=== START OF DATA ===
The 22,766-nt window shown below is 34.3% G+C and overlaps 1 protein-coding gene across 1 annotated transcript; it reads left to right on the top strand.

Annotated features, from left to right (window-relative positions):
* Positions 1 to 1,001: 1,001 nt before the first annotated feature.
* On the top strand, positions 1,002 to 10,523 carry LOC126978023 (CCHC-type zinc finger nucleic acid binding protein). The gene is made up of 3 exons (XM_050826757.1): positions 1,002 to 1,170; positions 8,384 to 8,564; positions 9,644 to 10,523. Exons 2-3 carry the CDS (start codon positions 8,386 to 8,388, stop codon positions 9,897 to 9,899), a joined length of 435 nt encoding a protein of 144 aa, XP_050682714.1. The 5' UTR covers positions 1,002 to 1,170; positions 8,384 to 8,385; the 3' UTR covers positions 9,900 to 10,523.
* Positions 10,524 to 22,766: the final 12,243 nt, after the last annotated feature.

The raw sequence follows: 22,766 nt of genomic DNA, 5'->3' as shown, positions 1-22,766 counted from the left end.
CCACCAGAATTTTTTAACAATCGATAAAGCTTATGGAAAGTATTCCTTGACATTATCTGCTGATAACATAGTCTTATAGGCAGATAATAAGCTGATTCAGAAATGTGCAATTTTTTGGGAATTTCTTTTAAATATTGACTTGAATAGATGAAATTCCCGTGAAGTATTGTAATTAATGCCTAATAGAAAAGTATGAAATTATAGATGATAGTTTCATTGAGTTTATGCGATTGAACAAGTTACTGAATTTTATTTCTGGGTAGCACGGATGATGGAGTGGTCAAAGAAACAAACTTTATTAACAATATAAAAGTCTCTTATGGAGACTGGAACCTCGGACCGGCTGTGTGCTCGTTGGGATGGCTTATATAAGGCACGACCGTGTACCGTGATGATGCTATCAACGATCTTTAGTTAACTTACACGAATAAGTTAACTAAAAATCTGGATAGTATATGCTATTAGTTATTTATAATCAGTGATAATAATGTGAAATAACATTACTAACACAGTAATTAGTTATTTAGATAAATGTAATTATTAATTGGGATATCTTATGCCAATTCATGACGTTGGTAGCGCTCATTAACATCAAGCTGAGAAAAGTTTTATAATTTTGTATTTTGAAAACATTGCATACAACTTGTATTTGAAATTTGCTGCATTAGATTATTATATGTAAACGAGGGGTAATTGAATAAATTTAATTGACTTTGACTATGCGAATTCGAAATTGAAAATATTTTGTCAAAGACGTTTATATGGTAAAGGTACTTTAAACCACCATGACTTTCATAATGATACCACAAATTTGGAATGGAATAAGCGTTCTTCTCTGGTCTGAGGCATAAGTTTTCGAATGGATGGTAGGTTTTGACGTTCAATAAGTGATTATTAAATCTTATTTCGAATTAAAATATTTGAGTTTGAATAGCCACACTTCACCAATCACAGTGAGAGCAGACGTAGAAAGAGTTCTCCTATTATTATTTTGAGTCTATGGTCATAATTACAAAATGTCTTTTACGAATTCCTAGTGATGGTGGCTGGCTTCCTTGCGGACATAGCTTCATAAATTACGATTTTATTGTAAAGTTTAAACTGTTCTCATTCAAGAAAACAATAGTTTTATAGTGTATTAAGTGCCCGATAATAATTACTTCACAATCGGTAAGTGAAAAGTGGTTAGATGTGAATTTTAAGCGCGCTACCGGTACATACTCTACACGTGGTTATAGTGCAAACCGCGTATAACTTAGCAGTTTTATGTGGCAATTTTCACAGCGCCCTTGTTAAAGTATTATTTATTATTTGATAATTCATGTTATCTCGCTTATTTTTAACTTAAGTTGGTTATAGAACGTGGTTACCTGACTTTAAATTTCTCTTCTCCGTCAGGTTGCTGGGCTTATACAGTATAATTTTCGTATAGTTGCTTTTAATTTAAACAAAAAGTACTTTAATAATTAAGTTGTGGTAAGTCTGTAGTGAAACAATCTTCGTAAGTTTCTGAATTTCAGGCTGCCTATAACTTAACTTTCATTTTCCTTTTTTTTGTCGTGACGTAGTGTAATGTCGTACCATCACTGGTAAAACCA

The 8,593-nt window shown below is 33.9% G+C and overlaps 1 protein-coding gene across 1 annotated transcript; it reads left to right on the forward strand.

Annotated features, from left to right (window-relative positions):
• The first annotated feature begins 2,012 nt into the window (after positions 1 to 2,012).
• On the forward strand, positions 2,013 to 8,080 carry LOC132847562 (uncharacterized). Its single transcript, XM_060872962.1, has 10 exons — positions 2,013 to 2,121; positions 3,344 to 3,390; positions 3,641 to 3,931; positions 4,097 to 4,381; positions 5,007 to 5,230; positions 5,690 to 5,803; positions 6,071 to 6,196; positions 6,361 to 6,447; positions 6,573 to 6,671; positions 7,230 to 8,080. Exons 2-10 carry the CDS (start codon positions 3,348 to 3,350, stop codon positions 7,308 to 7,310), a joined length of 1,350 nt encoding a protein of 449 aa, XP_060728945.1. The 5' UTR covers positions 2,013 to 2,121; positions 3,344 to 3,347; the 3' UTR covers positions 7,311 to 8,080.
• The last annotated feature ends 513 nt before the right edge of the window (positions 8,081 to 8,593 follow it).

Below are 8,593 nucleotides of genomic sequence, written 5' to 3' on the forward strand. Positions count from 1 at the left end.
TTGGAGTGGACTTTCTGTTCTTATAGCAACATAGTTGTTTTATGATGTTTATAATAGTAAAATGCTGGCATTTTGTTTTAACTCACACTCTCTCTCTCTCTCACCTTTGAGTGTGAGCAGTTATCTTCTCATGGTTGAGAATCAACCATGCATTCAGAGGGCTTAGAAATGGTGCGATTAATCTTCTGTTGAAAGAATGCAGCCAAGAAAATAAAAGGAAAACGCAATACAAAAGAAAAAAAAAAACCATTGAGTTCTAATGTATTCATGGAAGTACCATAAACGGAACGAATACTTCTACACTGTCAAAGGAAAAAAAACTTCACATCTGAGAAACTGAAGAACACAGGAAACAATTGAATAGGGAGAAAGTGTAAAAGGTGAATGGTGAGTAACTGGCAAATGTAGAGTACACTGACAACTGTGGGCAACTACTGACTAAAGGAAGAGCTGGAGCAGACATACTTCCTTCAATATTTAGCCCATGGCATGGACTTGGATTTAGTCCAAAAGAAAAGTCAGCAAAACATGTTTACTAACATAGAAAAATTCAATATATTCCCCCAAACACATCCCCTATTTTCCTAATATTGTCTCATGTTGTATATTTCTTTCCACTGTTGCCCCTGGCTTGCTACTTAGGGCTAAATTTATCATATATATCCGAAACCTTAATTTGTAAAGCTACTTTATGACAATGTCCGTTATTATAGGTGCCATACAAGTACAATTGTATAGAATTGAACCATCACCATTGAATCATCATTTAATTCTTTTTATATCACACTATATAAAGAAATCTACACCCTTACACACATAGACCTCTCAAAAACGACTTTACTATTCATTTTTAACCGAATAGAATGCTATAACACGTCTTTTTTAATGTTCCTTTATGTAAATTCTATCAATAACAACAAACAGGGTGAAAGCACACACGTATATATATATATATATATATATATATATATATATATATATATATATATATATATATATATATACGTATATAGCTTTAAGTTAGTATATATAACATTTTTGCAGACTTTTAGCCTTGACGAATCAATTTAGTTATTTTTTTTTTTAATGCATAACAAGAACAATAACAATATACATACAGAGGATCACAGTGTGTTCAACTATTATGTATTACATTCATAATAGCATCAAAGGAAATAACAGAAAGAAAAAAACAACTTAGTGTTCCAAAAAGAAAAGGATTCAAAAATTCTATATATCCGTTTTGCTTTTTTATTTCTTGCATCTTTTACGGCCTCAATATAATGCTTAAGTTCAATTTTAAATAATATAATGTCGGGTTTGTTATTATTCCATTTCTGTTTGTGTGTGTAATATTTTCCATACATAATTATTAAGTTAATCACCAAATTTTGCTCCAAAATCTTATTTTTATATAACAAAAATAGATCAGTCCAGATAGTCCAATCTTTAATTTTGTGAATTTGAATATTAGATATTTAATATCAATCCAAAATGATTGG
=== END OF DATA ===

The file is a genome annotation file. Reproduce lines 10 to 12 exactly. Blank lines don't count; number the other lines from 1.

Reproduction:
• The first annotated feature begins 2,012 nt into the window (after positions 1 to 2,012).
• On the forward strand, positions 2,013 to 8,080 carry LOC132847562 (uncharacterized). Its single transcript, XM_060872962.1, has 10 exons — positions 2,013 to 2,121; positions 3,344 to 3,390; positions 3,641 to 3,931; positions 4,097 to 4,381; positions 5,007 to 5,230; positions 5,690 to 5,803; positions 6,071 to 6,196; positions 6,361 to 6,447; positions 6,573 to 6,671; positions 7,230 to 8,080. Exons 2-10 carry the CDS (start codon positions 3,348 to 3,350, stop codon positions 7,308 to 7,310), a joined length of 1,350 nt encoding a protein of 449 aa, XP_060728945.1. The 5' UTR covers positions 2,013 to 2,121; positions 3,344 to 3,347; the 3' UTR covers positions 7,311 to 8,080.
• The last annotated feature ends 513 nt before the right edge of the window (positions 8,081 to 8,593 follow it).